When the hunter Van Pelt runs out of shells for his rifle, he goes to a nearby gun shop. After Van Pelt buys a new rifle, the shopkeeper asks the hunter a strange question:

“You’re not a postal worker, are you?”

This seems like a particularly strange question to ask someone after selling them a gun.

Why did the gun salesman ask if Van Pelt was a postal worker?

  • 28
    Only 70's kids will get this...
    – Chloe
    Jan 1, 2018 at 3:01

2 Answers 2


Back in the 70s and early/mid 80s, there were a few incidents of workplace violence here in the US, and the workplace happened to be the local postal system. Since then, "going postal" has been a "thing" to reference.

Quoth the Wikipedia:

The expression derives from a series of incidents from 1986 onward in which United States Postal Service (USPS) workers shot and killed managers, fellow workers, and members of the police or general public in acts of mass murder. Between 1970 and 1997, more than 40 people were killed by current or former employees in at least 20 incidents of workplace rage.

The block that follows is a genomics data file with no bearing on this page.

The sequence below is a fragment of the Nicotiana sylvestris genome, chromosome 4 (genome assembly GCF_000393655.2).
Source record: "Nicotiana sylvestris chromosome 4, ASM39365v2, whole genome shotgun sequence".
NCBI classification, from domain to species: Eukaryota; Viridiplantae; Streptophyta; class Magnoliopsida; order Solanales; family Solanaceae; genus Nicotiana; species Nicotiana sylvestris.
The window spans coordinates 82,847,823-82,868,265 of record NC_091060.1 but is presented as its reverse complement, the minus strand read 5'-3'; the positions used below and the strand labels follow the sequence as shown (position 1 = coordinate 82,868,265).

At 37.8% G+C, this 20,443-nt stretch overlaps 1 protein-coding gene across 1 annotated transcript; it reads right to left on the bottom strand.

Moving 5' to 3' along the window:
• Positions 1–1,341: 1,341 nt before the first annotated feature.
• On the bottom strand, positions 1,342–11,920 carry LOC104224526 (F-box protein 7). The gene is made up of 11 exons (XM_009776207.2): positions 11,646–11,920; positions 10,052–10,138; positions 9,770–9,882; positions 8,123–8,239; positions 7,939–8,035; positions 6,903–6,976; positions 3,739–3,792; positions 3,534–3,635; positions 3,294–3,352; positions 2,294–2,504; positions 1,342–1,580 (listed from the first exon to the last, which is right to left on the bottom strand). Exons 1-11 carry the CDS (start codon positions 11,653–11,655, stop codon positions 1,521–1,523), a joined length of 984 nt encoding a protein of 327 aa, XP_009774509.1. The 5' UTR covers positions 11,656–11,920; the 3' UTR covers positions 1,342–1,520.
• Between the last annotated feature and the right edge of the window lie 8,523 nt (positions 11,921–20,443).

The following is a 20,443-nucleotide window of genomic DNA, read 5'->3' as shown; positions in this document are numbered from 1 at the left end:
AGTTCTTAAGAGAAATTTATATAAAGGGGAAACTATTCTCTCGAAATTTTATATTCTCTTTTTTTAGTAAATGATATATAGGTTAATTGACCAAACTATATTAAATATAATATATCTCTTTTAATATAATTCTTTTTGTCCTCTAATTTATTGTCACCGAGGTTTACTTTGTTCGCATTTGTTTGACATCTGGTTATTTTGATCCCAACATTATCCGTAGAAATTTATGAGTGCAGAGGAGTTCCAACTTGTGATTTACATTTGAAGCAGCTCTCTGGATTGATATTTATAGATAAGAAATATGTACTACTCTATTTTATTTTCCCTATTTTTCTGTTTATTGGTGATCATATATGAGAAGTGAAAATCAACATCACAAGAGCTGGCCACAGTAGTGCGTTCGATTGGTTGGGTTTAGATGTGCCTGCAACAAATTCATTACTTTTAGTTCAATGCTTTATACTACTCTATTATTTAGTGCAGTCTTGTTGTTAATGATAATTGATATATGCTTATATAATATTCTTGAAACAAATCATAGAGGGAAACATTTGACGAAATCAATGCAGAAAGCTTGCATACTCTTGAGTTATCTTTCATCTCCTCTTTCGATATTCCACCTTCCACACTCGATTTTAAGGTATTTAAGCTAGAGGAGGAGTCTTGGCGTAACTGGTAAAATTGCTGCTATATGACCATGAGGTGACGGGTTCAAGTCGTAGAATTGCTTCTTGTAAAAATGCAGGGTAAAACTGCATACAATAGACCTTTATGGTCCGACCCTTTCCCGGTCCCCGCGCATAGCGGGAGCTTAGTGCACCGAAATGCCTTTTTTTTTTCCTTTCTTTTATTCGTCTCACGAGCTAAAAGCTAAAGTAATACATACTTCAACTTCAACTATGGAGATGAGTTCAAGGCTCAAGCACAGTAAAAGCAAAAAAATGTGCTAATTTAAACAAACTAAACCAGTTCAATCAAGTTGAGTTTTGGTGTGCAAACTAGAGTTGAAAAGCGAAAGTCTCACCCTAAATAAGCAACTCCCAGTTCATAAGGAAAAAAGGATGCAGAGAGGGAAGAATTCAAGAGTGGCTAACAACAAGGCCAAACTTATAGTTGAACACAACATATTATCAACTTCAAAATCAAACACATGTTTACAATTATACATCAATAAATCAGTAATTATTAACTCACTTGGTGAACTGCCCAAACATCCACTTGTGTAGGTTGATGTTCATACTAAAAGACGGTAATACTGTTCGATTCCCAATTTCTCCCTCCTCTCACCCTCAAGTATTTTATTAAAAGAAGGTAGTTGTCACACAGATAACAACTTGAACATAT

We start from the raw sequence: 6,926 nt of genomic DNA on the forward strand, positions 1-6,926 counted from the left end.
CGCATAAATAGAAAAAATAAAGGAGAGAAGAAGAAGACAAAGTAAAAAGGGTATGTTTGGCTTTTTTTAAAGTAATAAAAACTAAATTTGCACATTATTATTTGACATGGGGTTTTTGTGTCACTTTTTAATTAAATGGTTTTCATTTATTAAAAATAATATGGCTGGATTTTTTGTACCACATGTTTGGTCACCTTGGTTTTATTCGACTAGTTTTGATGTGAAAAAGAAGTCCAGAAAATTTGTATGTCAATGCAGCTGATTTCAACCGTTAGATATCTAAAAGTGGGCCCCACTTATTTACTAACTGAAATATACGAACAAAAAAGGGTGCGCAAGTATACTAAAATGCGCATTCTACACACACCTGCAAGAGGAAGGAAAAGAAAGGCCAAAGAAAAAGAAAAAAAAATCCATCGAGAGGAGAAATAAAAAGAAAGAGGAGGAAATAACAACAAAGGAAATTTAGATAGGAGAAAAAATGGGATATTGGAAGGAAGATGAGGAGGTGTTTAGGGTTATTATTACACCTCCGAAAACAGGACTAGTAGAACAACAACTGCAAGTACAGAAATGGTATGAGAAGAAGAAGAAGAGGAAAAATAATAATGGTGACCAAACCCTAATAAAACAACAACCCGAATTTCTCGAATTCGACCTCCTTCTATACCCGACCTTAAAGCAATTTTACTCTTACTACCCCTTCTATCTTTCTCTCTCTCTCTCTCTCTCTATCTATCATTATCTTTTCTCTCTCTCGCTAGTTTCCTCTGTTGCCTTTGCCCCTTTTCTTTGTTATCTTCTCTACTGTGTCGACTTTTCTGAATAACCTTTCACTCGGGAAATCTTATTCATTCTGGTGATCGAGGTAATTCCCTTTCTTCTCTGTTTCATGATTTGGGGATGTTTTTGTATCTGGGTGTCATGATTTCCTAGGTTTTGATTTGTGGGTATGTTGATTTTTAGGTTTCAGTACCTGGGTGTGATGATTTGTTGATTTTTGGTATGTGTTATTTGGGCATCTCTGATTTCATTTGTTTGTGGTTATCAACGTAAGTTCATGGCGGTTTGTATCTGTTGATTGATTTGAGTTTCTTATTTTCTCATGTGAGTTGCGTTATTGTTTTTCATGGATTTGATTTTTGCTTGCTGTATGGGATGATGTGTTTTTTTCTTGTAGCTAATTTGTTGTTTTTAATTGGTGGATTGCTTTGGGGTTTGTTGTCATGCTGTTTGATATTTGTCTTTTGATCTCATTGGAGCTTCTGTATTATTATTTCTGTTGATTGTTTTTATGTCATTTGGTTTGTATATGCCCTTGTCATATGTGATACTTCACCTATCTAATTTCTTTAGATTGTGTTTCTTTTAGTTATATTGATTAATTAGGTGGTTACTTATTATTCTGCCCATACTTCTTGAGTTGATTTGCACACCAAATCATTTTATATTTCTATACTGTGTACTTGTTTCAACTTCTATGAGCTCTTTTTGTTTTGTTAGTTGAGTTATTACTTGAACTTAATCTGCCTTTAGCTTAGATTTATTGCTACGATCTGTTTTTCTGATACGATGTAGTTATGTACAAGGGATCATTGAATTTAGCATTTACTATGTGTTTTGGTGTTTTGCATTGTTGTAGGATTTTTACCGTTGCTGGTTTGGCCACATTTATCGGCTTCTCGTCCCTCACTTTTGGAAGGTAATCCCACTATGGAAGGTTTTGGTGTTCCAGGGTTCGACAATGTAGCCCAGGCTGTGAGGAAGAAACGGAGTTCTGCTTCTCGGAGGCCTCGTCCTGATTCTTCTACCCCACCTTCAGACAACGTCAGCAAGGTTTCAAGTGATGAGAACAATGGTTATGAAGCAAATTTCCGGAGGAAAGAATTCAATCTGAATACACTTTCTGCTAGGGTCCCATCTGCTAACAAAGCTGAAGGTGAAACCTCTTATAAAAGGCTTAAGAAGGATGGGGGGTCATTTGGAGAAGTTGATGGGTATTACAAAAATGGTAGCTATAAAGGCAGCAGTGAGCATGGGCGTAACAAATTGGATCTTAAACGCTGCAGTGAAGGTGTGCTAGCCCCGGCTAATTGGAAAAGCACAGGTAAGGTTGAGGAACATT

• 5
    Also, he was dressed in an outfit which the gun sales man could have mistaken for a postal worker's outfit, mainly due to coloration and the old-fashioned design.
    – Jeff
    Dec 31, 2017 at 5:00
  • 34
    Wow, I had no idea that's where "going postal" came from.
    – Wildcard
    Dec 31, 2017 at 6:55
  • 24
    A lot of Vietnam vets went into the Postal Service. PTSD was a serious problem. Dec 31, 2017 at 19:53
  • 5
    There are also the games "Postal 1" and "Postal 2" which cashed in on this. (No, there is no postal 3 haha)
    – user88476
    Dec 31, 2017 at 19:58
  • 3
    Would you add the link to the Wikipedia article you quethed?
    – CJ Dennis
    Jan 2, 2018 at 2:32

This is a reference to going postal, an American idiom for becoming so enraged that one procures a firearm, and returns to one's (possibly former) workplace to shoot a lot of people. The term comes from America's history in the 1970s through 1990s, when dozens of such events—about 8 of which involved then current or former postal employees—occurred.

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